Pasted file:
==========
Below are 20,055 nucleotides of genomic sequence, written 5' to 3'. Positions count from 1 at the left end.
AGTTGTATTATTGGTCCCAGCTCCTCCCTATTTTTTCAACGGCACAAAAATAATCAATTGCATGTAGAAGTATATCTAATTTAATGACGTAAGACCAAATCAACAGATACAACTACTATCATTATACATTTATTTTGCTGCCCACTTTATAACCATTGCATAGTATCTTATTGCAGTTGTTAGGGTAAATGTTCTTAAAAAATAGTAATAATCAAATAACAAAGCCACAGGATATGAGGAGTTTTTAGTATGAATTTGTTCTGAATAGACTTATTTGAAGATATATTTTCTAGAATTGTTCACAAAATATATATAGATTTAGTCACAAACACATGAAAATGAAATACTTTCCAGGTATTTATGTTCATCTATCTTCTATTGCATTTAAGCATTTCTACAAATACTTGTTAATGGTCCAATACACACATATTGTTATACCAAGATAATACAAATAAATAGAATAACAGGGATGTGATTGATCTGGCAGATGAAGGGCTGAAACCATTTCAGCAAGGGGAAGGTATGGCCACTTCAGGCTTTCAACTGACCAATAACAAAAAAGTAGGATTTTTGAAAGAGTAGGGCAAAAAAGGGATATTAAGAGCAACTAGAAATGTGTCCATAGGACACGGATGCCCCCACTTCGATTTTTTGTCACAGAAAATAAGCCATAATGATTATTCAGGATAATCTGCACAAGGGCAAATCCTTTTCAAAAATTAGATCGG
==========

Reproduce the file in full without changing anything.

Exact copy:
Below are 20,055 nucleotides of genomic sequence, written 5' to 3'. Positions count from 1 at the left end.
AGTTGTATTATTGGTCCCAGCTCCTCCCTATTTTTTCAACGGCACAAAAATAATCAATTGCATGTAGAAGTATATCTAATTTAATGACGTAAGACCAAATCAACAGATACAACTACTATCATTATACATTTATTTTGCTGCCCACTTTATAACCATTGCATAGTATCTTATTGCAGTTGTTAGGGTAAATGTTCTTAAAAAATAGTAATAATCAAATAACAAAGCCACAGGATATGAGGAGTTTTTAGTATGAATTTGTTCTGAATAGACTTATTTGAAGATATATTTTCTAGAATTGTTCACAAAATATATATAGATTTAGTCACAAACACATGAAAATGAAATACTTTCCAGGTATTTATGTTCATCTATCTTCTATTGCATTTAAGCATTTCTACAAATACTTGTTAATGGTCCAATACACACATATTGTTATACCAAGATAATACAAATAAATAGAATAACAGGGATGTGATTGATCTGGCAGATGAAGGGCTGAAACCATTTCAGCAAGGGGAAGGTATGGCCACTTCAGGCTTTCAACTGACCAATAACAAAAAAGTAGGATTTTTGAAAGAGTAGGGCAAAAAAGGGATATTAAGAGCAACTAGAAATGTGTCCATAGGACACGGATGCCCCCACTTCGATTTTTTGTCACAGAAAATAAGCCATAATGATTATTCAGGATAATCTGCACAAGGGCAAATCCTTTTCAAAAATTAGATCGG